I interviewed John in mid-2016 for fourth The Digest Enthusiast and asked him about the origins of Grift.

“I started Grift because at the time there were few print venues for crime fiction. Plenty of online outlets, but the opportunities to publish in print were lacking, I thought. At the same time, the sensibilities of the publications that did exist—both in print and online—seemed at odds with what I and others I knew liked to read and write. While it seemed as if other publications leaned toward the ultra-violent, I wanted something more cerebral. No less hard-hitting, but just with less gore. I also wanted to offer a forum for nonfiction work, independent scholarship that would help to expand readers’ understanding of the genre.”

The first two editions of Grift Magazine are outstanding. While we’re waiting for the third, the originals are available thanks to the magic of POD at

The origins of Pulp Literature magazine

Pulp Literature #10

Why start a magazine? I asked Jennifer Landels, one of the founders of Pulp Literature, what she and her co-editors set out to accomplish:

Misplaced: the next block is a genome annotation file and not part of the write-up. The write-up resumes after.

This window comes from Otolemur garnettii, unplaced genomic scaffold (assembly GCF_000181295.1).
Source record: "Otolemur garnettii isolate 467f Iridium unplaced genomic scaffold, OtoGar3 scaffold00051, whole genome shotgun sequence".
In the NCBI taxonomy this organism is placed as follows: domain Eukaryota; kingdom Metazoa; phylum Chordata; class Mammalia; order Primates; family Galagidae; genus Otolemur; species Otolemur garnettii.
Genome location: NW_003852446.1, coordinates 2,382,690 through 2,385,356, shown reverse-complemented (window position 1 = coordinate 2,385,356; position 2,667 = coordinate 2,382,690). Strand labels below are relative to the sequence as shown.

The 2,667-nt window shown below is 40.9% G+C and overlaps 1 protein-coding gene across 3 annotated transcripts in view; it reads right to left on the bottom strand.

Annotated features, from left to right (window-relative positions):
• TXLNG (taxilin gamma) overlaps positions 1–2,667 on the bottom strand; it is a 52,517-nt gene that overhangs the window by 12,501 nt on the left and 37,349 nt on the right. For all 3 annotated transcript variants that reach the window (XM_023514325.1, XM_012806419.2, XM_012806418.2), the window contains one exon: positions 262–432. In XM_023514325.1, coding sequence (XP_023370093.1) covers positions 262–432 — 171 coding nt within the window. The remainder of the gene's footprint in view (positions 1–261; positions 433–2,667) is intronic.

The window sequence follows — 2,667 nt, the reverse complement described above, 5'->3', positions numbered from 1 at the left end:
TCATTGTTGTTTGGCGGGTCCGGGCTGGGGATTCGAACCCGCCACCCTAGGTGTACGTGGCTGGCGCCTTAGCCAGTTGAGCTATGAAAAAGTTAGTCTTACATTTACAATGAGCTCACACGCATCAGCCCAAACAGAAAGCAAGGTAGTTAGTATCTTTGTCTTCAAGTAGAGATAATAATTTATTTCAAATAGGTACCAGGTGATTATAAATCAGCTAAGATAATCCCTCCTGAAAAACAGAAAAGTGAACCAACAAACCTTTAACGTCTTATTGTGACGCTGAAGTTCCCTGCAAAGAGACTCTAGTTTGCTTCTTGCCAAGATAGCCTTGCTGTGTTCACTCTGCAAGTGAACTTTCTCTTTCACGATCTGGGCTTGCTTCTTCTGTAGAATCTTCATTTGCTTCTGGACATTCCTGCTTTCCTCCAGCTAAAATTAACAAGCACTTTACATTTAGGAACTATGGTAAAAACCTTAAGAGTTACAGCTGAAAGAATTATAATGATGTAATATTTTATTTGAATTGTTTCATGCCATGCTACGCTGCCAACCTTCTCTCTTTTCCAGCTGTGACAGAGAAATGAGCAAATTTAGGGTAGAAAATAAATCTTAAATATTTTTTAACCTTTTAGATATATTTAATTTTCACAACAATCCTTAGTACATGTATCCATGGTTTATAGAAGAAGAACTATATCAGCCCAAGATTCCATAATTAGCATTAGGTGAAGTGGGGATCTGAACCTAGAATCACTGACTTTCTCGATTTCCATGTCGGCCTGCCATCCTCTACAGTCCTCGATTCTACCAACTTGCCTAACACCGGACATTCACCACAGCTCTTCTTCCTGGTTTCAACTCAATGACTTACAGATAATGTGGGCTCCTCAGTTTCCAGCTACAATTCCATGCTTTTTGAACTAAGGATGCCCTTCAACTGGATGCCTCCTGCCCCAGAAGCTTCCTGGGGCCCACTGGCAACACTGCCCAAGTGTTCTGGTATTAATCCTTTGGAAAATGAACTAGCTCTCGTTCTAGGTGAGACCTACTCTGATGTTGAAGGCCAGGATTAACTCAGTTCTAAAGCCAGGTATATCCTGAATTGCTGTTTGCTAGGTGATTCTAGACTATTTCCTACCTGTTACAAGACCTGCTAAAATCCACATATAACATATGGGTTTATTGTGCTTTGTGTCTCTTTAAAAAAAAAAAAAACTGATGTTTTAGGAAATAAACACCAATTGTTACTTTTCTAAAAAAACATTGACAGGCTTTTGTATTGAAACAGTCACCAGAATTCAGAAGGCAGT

“We felt there was a gap in the market for well-written multi-genre stories. Literary magazines tend to ignore genre fiction, and other fiction platforms tend to be narrowly genre-specific. We wanted to create a smorgasbord where all genres are welcome, and the only criteria are good writing and good storytelling.”

Pulp Literature #14 is coming soon.

The above excerpt, from “Digital Digest Magazines” interviews with the editors, appears in TDE4.

Art Taylor’s first story for EQMM

EQMM Dec. 1995